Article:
Week 6 – The Death of Creative Commerce

Jack Clothier of Alcopop! Records, in a lecture regarding creativity in the music industry, particularly from an independent record labels point of view, mentioned that they created more exposure and sales for themselves than they had on previous promotional campaigns when they brought cheap fragments of asteroid and got it pressed into the vinyl they were releasing for a band. For the most parts, it’s an entirely cost-effective process that generates higher income with lower outgoings. As Towse (2006) suggests, with the likes of Jack Clothier and Alcopop! Records utilising creativity to drive commerce, the world has cottoned on to the economic power of creativity.

As a collector of vinyl and music memorabilia, from first editions of Jimi Hendrix and Bob Marley records to signed signature guitar strings from Skindred’s Mikey Demus to an Aerosmith sticker from decades ago, I am all for collecting the more creative side of the music industries outgoings, however when my favourite band begin to sell £200 boxes of content that goes above and beyond what any one person could possibly want – including raw files of the album’s songs for creative commons-adhering remixing at the uses pleasure – it begins to make me question whether it is an extended expression of the artists creativity or a mere exhaustion of economical achievement.

Pratt and Jeffcutt (2009) suggest that perhaps creativity and innovation are the snake oil of the 21st century, labelling them as ‘magic bullets’, one-shot solutions to problems and yet to have been bottled, commercialised and controlled. If creativity cannot be controlled, in an era where inexpensive home recording equipment is readily available and accessible, the internet is in its prime, and subsequently grassroots and DIY labels are on the rise (Straw, 2004; Finch, 2015), is there scope for the potential for it to become oversaturated and somewhat ineffective? From personal experience, in one month, I had to choose between ten different coloured vinyl’s from just three bands. I think it’s a brilliant idea to create a splattered red and white vinyl and sell it at a slightly higher price, but when you’re releasing four different ones for the same record, is that straying too far from the point of creativity for economic gain, and instead exhausting all income-only markets. The red-and-white vinyl now becomes less special to me because it is highly likely that my friends have the others, and therefore the nature of collecting it becomes less rewarding as they’re more accessible.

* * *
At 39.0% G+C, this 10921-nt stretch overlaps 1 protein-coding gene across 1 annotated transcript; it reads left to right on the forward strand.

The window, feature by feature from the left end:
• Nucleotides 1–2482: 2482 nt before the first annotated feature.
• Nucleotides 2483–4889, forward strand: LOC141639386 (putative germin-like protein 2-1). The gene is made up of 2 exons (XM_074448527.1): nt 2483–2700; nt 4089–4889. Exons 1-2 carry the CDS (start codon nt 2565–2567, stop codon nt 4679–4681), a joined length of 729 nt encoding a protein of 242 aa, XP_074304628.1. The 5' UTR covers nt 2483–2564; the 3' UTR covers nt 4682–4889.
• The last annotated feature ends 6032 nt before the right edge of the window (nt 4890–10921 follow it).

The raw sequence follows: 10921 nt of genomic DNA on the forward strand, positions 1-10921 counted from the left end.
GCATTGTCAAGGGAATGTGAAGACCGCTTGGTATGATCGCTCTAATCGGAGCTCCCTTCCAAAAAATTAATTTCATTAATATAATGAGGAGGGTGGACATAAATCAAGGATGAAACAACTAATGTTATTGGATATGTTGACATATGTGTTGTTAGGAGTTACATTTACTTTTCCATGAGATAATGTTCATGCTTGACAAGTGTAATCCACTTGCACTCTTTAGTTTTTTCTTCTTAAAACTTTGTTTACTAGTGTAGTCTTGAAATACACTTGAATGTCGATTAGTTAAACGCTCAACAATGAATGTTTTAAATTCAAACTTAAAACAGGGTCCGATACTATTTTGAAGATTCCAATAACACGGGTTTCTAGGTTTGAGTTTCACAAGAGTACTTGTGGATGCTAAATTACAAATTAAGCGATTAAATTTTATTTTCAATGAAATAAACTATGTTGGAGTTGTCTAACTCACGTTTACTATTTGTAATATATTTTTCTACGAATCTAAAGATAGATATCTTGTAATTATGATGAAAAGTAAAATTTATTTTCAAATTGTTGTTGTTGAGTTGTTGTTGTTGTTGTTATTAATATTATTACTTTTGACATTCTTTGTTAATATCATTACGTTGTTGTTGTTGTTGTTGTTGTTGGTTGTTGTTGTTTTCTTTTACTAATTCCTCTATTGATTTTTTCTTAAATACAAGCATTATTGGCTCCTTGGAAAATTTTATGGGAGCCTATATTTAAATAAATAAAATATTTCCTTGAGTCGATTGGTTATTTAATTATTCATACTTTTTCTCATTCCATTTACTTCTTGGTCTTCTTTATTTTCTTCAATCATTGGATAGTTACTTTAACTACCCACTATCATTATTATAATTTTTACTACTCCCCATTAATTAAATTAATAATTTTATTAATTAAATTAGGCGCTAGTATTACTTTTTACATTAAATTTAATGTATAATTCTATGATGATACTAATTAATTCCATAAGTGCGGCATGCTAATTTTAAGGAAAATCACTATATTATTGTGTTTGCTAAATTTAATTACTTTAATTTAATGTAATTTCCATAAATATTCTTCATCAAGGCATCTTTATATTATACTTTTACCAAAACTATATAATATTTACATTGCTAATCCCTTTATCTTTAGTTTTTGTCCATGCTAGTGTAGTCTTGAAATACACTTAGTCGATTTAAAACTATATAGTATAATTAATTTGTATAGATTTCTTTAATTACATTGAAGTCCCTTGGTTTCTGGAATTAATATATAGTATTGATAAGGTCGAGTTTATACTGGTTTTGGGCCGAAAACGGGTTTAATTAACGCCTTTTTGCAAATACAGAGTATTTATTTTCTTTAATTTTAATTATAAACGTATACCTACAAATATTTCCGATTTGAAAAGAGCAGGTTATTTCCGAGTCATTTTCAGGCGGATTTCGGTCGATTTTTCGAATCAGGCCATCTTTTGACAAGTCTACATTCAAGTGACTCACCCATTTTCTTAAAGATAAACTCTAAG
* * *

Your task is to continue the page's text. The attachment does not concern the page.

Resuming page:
A wealth of scholars have suggested that the cultural and creative industries themselves are retreating away from the idea of creativity as an uncontrollable and spontaneous process, and think of it more as a process influenced by group interaction, incentive structures, and failure-tolerant work societies (Ford, 1996; Bilton and Leary, 2002; DeFillippi, Grabher and Jones, 2007). It is here that I suggest that in an attempt by grassroots and DIY labels to level the playing field economically through creativity, they have almost in a way destroyed the very process they utilised, as it becomes part-and-parcel of the corporate process it was trying to supersede.

Bibliography

Towse, R. (2006). Copyright and Creativity: An Application of Cultural Economics. Review of Economic Research on Copyright Issues, 3(2), pp. 83-91.

Straw, W. (2004). Cultural Scenes. Loisir et societe/Society and Leisure. 27(2) 411–22.

Finch, M. (2015). “Toronto is the Best!”: Cultural Scenes, Independent Music, and Competing Urban Visions. Popular Music and Society, 38(3), pp.299-317.

Jeffcutt, P. and Pratt, A. (2009). Creativity and innovation in the cultural economy. 1st ed. London: Routledge.

DeFillippi, R., Grabher, G. and Jones, C. (2007). Introduction to paradoxes of creativity: managerial and organizational challenges in the cultural economy. Journal of Organizational Behavior, 28(5), pp.511-521.

Ford, C. M. (1996). A theory of individual creative action in multiple social domains. Academy of Management Review, 21, 1112-1142

Bilton, C., & Leary, R. (2002). What can managers do for creativity? Brokering creativity in the creative industries. International Journal of Cultural Policy, 8, 49-64

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